The immediate impact of an NBA lockout is obviously a negative one. It stymies the league and will only serve to anger fans for many years. It is especially destructive to the league after what was widely accepted as some of the best and most competitive playoffs the league has seen in some time. Now, as the owners are on the verge of locking out the players, all fans can do is hope for a speedy resolution.
Though the league, owners, and current players will all be adversely affected in financial terms and in loss of fan support for a time, there is a real danger that there could be longterm, lingering damage done to the league beyond the coming season. If there even is one.
Development of draft picks and undrafted free agents will be hampered greatly. With a lockout in place teams would not be able to workout or hold practice with prospects they would potentially like to add to their roster. For young players this is essentially a life’s work gone to waste as they watch their dreams put on hold because of issues that are out of their control. For teams looking to improve their roster with an influx of young talent it stops them dead in their tracks. Without the ability to see how these players can develop their hopes of improving for the next season are dim.
With the lockout looming earlier this year, the NBA canceled the summer league programs that are so valuable in scouting potential prospects who have not been drafted or played overseas. The NBA, of course, said the cancellation of the summer leagues this year had nothing to do with the prospect of a lockout. Players such as Jeremy Lin and Patrick Beverley made NBA rosters because of their play in the Las Vegas Summer League last year. Unfortunately, the Miami Heat cut Beverley just before the start of the regular season to add aging veterans to surround their trio.
Due to the cancellation of the summer leagues, the Atlanta Hawks are currently holding a mini-camp for three days in order to evaluate their draft pick, Keith Benson and 17 other free agents. The full list of participants can be found here. One of the more notable names on the list is that of Omar Samhan. Samhan was a standout at St. Mary’s before going undrafted in 2010. He was able to showcase his talents that summer, though, as a member of the Dallas Mavericks’ Summer League team. He did not make the final roster cut as the team was a deep veteran group. His talents spoke for themselves however and he left for Lithuania to play in the Euroleague.
If the lockout persists for any lengthy amount of time and free agents and young players are cannot demonstrate their skills to NBA teams there could be a trend of more and more players looking to play overseas. Currently, Brandon Jennings is the most recognizable American player that chose to play overseas before being drafted by the Milwaukee Bucks. He will certainly not be the last though.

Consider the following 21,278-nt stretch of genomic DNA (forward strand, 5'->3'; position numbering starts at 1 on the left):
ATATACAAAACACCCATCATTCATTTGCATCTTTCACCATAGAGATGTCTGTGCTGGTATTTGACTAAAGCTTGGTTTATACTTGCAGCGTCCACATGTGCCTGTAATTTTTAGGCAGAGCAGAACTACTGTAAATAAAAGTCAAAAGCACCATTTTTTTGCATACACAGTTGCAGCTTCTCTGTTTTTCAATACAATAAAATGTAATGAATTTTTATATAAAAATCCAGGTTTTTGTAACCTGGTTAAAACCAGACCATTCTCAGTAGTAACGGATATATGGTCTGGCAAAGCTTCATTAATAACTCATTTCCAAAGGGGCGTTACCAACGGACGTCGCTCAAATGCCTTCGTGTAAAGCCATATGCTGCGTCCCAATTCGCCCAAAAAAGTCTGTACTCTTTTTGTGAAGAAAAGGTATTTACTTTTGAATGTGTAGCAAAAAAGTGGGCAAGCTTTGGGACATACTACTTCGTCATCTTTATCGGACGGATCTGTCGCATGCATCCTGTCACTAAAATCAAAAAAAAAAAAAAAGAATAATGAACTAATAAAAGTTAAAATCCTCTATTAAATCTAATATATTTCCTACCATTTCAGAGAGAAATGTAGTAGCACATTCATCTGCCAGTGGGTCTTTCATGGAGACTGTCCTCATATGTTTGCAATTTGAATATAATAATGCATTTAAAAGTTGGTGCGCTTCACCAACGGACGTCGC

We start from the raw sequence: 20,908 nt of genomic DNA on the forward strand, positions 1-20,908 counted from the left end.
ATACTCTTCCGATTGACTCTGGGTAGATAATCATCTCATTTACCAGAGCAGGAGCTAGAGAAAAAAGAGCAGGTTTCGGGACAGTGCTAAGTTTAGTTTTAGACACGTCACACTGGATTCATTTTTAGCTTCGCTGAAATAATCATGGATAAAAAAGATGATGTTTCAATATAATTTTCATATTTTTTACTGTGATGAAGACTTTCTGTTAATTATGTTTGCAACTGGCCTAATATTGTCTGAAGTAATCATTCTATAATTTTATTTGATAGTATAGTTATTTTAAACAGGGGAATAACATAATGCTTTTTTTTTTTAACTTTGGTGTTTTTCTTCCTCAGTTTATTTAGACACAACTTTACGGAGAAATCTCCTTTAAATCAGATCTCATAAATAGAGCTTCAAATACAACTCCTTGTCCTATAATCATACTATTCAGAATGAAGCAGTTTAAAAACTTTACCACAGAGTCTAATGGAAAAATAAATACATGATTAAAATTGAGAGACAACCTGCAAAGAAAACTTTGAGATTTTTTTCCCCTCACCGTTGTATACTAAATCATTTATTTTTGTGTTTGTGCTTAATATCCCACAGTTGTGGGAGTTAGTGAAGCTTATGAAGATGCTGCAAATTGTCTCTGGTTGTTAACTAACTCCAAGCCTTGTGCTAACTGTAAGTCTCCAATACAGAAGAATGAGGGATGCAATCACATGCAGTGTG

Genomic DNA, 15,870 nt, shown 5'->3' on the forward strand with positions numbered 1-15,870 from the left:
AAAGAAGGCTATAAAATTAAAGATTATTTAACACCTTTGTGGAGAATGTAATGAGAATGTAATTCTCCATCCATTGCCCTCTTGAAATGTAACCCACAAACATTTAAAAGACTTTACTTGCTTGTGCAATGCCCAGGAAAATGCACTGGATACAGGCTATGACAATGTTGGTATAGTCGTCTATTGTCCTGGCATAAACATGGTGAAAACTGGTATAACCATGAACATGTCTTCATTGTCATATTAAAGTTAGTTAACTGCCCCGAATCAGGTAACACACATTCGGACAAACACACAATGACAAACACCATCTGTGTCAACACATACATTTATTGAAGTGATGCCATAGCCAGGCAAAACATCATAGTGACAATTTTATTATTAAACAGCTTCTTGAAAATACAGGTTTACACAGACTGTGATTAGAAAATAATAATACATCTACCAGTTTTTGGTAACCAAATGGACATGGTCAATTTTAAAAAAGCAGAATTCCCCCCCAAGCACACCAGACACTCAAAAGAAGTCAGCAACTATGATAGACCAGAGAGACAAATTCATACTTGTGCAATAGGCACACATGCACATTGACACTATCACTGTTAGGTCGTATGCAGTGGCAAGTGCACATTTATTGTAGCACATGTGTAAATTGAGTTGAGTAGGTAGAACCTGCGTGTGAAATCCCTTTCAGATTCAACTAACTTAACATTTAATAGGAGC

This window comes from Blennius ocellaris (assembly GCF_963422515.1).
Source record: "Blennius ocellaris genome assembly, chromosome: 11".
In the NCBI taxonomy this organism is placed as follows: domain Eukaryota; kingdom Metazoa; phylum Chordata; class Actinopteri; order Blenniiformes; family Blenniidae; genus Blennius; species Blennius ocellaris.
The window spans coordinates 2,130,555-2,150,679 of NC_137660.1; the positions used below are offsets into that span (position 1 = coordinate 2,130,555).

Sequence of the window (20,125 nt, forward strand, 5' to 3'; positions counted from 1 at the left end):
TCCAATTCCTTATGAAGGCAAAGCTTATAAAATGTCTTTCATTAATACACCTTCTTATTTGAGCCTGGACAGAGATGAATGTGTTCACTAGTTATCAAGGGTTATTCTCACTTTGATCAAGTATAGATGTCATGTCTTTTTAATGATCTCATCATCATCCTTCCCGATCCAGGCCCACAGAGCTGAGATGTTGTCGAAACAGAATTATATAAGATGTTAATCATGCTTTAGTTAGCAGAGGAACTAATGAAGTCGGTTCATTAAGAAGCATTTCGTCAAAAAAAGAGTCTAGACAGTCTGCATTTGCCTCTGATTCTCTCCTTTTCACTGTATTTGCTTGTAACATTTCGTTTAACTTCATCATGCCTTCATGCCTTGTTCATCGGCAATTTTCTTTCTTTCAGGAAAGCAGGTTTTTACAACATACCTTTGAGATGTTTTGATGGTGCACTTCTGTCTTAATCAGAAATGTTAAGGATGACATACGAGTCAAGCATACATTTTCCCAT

Ben Hansbrough, the brother of Tyler Hansbrough, who currently plays for the Indiana Pacers, went undrafted this year. Instead of waiting for the players and owners to come to some form of deal on the new Collective Bargaining Agreement, Hansbrough chose to forgo the NBA and signed a contract with German team FC Bayern München. It is not uncommon for undrafted players to go overseas to start their careers, however, it could become more and more common for higher profile players to do so as the labor talks continue to stall especially with American college players are seeing more and more Europeans being drafted.
One of the few hindrances to American born players playing in Europe, or elsewhere overseas, is that many leagues place a cap on the number of Americans that a team can have on its roster. Considering the number of options that a player could choose from in the European, Chinese, or ever Qatari (still unbelievable) markets, however, there will more than likely always be a spot and lucrative contract for them.
The NBA’s own Developmental League is also a possible target for players looking to break into the NBA. Despite the Summer League being canceled the D-League season will continue as scheduled. Yet, despite the D-League being directly affiliated with the NBA and its teams, it is not seen as that desirable of destination for some. The pay is minimal in comparison to what teams overseas might offer at less than $30,000 per year and the lifestyle is comparable to that of a minor league baseball players, traveling from small town to small town living out of a suitcase.
A lockout hurts the NBA. Much of what has been written and said about the CBA talks has centered around the financial state of the league and teams. Owners have been repeatedly beating the drum stating that their teams are losing money. That may very well be the case, but they are also circling their wagons to form a defense against the players. The only thing that is truly important is that each sides reach an agreement quickly. A prolonged dispute and work stoppage will hurt the level of young talent leaping for a chance to become a professional player in the NBA. Of course, the NBA will always be the end goal as long as it remains the best basketball league in the world. Other options are out there, however, and players have shown a willingness to see what other leagues have to offer. They will play overseas for a few years then try the NBA again. All they want is playing time and a chance to better themselves and their game. Yet, they cannot find that in the NBA if there is a lockout. The NBA must be a willing partner in the development of young talent if it hopes to keep its appeal as the destination for young basketball players in North America and around the world.